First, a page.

The history of lipstick dates back to 60BC, when Egyptian women, like Cleopatra applied lipstick. In the 1700’s, the British Parliament passed a law that stated women wearing lipstick could be tried for witchcraft, but by the 1800’s women wore it and red lipstick meant you were a fast woman. By the 1920’s, red lipstick meant power and Hollywood starlets increased the popularity of lipstick. Elizabeth Arden made it accessible to the average women in the 1930’s and by 1949 a long lasting lipstick was perfected by Hazel Bishop.
How Lipstick is Made
How lipstick is made may seem disgusting to many, although there are natural lipstick now being made. Over the years, red lipstick has been made with carmine, which is derived by boiling highly pigmented beetles, to give it the crimson color. Other red lipstick pigments, such as Red #40 are derived from coal tar, which is processed to produce a thin dye, which is considered safe. Phthalates are contained in three quarters of lipsticks and of course, fragrances are added in most cases. Today, lipsticks are made of wax, oil, alcohol and pigment. The wax is usually beeswax, candelilla wax or camauba. Mineral, castor, lanolin or vegetable oils are added to the wax then fragrance and pigment are added along with preservatives and antioxidants, to keep the lipstick from spoiling. Other substances to make it smoother or glossier may be added as moisturizers.
Various Captivating Colors
Colors of lipstick offer a wide range of reds, pinks, corrals, naturals, browns, purples, whites, silvers and any combination. Pink shades are made by mixing titanium dioxide with various shades of red, for example. Much like crayons, lipsticks involve heating and mixing to get the desired color and texture. Colors have their own meanings.
Matte lipsticks are heavier in wax, with more texture than shine, crème lipsticks are balanced between shine and texture, glosses have high shine and low color. Sheers contain more oil than wax, and shimmers have extra glimmer added that comes from mica or silica particles.
Choosing the right color to match your complexion is important, so if you have lighter skin, choose a color that is brighter and avoid light pinks. Lighter shades of lipstick will make a fair complexion seem paler and dull, while accentuating a darker complexion. Try lipstick colors with your own picture with this virtual makeover.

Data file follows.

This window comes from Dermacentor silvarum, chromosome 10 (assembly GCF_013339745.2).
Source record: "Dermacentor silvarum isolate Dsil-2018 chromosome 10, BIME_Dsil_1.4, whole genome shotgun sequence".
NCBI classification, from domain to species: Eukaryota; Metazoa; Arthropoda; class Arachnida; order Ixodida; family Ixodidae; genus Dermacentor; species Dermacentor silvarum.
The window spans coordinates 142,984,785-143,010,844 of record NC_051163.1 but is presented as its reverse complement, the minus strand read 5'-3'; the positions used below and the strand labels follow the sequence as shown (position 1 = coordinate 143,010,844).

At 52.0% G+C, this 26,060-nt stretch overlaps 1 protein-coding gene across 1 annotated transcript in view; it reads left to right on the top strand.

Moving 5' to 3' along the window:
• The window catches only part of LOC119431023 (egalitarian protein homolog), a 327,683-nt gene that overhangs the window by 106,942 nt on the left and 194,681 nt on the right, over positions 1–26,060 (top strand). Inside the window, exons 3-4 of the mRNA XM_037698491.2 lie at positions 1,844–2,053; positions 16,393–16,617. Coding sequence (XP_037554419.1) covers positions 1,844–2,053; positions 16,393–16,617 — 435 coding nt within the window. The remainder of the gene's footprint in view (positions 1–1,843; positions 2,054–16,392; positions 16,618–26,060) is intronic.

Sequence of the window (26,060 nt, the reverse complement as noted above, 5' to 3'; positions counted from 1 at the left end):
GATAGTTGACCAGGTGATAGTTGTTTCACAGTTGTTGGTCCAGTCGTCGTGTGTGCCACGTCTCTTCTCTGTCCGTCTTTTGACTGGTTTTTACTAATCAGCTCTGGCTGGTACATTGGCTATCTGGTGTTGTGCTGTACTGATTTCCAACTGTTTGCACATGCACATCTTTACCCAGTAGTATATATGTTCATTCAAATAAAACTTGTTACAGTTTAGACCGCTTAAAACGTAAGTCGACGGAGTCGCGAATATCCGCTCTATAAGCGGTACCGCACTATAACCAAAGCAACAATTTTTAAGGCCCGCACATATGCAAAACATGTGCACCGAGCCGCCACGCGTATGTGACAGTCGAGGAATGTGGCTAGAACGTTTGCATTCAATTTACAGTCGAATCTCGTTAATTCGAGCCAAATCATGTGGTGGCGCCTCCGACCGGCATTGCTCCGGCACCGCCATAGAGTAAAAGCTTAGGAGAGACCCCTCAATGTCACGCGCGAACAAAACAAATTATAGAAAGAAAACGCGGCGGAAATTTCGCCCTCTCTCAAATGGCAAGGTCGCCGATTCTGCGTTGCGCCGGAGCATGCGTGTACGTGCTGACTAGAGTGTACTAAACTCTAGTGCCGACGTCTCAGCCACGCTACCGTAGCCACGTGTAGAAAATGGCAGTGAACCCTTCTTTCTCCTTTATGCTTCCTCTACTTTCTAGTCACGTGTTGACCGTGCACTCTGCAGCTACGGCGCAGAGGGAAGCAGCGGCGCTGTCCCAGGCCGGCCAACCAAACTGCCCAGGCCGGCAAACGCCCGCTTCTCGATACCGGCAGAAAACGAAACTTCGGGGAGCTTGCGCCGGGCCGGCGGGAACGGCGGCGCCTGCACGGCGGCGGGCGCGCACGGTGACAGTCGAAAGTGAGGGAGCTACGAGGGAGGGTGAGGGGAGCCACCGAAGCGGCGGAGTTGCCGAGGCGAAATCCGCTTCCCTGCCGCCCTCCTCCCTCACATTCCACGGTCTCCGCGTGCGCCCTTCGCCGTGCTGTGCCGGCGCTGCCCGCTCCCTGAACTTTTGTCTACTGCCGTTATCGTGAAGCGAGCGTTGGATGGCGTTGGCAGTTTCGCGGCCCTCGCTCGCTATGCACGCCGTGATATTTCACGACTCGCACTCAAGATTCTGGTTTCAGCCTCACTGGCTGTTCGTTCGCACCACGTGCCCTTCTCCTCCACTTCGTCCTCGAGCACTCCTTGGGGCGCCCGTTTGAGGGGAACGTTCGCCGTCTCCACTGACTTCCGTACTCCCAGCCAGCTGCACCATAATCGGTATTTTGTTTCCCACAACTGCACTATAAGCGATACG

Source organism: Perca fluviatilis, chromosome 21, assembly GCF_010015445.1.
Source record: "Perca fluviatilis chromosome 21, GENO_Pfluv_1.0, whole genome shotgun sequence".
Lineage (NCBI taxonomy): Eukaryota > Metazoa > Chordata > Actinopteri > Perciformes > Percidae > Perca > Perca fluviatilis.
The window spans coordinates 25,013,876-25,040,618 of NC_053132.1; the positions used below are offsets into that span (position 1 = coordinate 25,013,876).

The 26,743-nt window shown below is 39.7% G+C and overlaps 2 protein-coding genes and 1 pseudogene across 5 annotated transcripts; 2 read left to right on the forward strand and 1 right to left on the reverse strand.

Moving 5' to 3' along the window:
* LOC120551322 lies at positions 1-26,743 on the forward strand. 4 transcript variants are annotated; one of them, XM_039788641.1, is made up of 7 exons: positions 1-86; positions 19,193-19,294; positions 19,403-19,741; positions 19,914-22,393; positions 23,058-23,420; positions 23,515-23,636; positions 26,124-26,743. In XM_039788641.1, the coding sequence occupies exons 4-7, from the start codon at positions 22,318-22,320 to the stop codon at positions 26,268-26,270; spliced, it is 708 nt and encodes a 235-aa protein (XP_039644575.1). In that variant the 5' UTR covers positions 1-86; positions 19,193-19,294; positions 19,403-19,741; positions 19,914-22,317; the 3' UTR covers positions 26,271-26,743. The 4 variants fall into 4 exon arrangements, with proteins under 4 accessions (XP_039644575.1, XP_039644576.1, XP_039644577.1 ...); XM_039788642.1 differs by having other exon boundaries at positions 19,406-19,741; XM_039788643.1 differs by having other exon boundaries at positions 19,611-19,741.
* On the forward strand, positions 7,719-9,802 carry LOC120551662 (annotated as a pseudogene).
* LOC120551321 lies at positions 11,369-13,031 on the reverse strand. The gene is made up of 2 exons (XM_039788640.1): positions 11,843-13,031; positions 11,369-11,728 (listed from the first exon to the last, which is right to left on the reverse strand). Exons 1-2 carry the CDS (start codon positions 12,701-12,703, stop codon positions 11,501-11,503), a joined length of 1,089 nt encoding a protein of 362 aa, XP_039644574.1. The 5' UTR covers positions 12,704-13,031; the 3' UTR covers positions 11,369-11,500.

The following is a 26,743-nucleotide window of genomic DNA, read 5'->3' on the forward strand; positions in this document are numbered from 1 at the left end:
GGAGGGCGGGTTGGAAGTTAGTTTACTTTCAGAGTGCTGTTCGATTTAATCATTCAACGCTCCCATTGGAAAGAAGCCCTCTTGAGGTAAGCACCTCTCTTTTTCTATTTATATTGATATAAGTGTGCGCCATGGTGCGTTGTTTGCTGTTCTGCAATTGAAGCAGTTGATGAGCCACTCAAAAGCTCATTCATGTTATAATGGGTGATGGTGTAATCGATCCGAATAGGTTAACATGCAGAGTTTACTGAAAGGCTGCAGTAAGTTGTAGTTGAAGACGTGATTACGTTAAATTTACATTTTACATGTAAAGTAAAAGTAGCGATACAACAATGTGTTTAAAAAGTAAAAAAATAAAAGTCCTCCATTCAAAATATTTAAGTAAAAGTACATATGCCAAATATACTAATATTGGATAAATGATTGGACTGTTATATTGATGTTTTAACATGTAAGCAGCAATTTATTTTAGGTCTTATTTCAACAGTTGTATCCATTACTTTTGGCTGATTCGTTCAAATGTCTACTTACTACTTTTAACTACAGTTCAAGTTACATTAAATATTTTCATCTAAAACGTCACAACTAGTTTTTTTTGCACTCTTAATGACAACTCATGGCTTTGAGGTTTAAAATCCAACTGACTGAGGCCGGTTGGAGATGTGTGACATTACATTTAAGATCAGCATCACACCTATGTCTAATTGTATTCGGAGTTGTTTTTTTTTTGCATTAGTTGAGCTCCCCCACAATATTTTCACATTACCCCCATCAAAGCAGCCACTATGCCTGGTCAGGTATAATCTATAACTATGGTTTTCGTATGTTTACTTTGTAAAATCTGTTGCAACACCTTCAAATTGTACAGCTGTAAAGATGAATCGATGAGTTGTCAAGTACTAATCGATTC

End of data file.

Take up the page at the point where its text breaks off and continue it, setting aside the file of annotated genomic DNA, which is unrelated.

Ingredients found in lipstick include minerals such as mica, iron oxides, titanium dioxide, tin oxide, silica, soy glycerides for glimmer or to mix to get pastels of dark shades, as given in the example above for pinks. They also have healing properties and antioxidant or sunscreen properties that come natural through mineral makeup. Many of the most natural lipsticks contain these products.
Antioxidants used in lipstick are commonly ascorbyl palmitate or tocopherol, (a form of vitamin E). Because of the alcohol contained in lipsticks, extra things are added to make lips suppler. By adding antioxidants, sunscreen, and minerals for shimmer and color enhancers, lipstick has become a much healthier skin care product in recent years.
Psychology In Lipstick
Psychological reasons for wearing lipstick today include reasons such as self-esteem and confidence rather than as sexual allurement purposes, as in years past. Behaviorists believed that wearing lipstick originated with claims that the lips remind us of the labia, because they flush red and swell when aroused, which is the conscious and unconscious reason women have always made them look redder with lipstick. Now, it is still believed that it is a method meant to attract attention to the face and detract it from the rear.
However, most women now claim they wear it to feel prettier and feel better about themselves. Because studies have shown that society places more value on beautiful people, who tend to have better careers, higher social status and earn more money, cosmetic companies have capitalized on this ultimate goal, which is the real reason it is believed that women love to wear lipstick. When it comes to reasons women purchase lipstick, the most popular reasons were they “wanted a change” or they were replacing an existing tube.
Mineral Lipstick Application
The best way to apply lipstick is to use a lipstick brush. Prepare the lips by smoothing them with foundation using a makeup sponge. Dust over the top of them with a light dusting of facial powder to make the lipstick stay longer. Use a lipstick brush to brush over the surface to get into every fine line, and open your mouth to get into the corners. Blot the surface with a tissue, which gives you a semi-matte finish. You can repeat the process for a longer lasting finish. Of course you can always apply it the easy way from a tube. Is there any reason why you wouldn't want to treat yourself to new lipstick here?
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